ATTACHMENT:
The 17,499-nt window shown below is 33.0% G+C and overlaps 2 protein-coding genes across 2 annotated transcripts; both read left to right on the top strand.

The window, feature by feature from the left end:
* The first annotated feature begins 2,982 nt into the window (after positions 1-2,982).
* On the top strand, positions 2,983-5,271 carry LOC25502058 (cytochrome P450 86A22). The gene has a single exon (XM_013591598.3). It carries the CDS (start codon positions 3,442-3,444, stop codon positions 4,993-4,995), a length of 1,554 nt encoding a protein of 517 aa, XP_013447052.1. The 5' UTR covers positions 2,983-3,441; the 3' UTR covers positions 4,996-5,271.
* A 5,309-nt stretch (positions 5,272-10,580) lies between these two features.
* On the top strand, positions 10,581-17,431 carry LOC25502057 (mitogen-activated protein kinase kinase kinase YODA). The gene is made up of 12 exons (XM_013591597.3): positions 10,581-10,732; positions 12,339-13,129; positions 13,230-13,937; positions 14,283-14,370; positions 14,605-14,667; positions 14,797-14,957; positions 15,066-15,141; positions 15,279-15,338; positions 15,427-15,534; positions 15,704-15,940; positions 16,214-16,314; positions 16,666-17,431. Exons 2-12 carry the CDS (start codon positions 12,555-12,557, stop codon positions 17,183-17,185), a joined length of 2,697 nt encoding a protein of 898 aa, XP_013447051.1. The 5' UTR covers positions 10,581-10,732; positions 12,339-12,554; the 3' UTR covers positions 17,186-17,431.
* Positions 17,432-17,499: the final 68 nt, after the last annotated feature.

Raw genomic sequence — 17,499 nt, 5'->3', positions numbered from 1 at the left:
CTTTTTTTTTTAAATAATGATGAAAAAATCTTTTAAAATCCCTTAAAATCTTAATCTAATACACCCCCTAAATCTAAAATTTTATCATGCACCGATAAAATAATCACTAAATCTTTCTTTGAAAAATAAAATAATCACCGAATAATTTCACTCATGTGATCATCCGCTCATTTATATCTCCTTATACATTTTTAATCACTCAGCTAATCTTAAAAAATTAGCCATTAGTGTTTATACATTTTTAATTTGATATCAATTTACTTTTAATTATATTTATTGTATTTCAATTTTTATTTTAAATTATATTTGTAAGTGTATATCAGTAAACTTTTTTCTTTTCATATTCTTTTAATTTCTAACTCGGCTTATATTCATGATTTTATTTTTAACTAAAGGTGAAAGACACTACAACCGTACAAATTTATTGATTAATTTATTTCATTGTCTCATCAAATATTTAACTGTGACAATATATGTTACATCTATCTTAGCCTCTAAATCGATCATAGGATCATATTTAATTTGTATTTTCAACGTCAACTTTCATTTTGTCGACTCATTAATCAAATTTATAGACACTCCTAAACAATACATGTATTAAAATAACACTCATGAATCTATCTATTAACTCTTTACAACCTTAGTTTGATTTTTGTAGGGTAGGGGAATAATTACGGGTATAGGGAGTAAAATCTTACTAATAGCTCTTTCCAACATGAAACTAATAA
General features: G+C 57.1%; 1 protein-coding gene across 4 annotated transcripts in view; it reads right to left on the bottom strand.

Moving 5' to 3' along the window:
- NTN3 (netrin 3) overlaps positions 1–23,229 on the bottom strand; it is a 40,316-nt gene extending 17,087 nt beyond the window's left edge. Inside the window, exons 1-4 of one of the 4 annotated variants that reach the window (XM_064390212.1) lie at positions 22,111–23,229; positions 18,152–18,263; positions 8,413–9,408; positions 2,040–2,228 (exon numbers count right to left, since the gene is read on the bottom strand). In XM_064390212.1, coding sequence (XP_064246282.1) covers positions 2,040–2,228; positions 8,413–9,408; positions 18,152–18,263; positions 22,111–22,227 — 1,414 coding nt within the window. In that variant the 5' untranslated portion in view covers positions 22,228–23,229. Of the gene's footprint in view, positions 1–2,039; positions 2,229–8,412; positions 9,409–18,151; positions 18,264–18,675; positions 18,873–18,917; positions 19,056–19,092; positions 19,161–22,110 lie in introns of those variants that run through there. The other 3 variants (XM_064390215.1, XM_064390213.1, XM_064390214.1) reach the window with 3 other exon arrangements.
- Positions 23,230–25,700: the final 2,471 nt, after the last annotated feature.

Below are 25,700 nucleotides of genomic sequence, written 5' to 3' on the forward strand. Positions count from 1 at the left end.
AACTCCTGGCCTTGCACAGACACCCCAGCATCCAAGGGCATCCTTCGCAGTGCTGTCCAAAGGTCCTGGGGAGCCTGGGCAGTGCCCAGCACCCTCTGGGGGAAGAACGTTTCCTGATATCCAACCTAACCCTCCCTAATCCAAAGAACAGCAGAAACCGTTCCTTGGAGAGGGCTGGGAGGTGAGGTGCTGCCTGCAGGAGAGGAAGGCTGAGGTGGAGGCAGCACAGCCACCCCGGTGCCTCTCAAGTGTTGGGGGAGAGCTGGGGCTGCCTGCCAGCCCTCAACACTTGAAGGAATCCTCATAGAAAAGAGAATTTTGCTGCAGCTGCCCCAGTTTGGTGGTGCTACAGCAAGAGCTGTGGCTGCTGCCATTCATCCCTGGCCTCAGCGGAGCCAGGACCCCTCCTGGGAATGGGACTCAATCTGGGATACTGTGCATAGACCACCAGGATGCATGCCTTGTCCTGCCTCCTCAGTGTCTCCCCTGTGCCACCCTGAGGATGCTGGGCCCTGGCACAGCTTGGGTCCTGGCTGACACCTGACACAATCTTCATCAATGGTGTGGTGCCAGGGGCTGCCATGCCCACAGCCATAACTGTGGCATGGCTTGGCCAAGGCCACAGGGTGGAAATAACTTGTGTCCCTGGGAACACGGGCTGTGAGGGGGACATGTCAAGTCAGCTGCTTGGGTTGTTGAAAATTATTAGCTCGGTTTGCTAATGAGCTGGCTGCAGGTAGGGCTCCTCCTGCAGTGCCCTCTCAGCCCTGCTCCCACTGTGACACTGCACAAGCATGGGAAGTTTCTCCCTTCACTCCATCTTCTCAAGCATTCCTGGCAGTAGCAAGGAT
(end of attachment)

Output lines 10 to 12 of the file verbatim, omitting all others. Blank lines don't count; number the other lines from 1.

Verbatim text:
General features: G+C 57.1%; 1 protein-coding gene across 4 annotated transcripts in view; it reads right to left on the bottom strand.

Moving 5' to 3' along the window:
- NTN3 (netrin 3) overlaps positions 1–23,229 on the bottom strand; it is a 40,316-nt gene extending 17,087 nt beyond the window's left edge. Inside the window, exons 1-4 of one of the 4 annotated variants that reach the window (XM_064390212.1) lie at positions 22,111–23,229; positions 18,152–18,263; positions 8,413–9,408; positions 2,040–2,228 (exon numbers count right to left, since the gene is read on the bottom strand). In XM_064390212.1, coding sequence (XP_064246282.1) covers positions 2,040–2,228; positions 8,413–9,408; positions 18,152–18,263; positions 22,111–22,227 — 1,414 coding nt within the window. In that variant the 5' untranslated portion in view covers positions 22,228–23,229. Of the gene's footprint in view, positions 1–2,039; positions 2,229–8,412; positions 9,409–18,151; positions 18,264–18,675; positions 18,873–18,917; positions 19,056–19,092; positions 19,161–22,110 lie in introns of those variants that run through there. The other 3 variants (XM_064390215.1, XM_064390213.1, XM_064390214.1) reach the window with 3 other exon arrangements.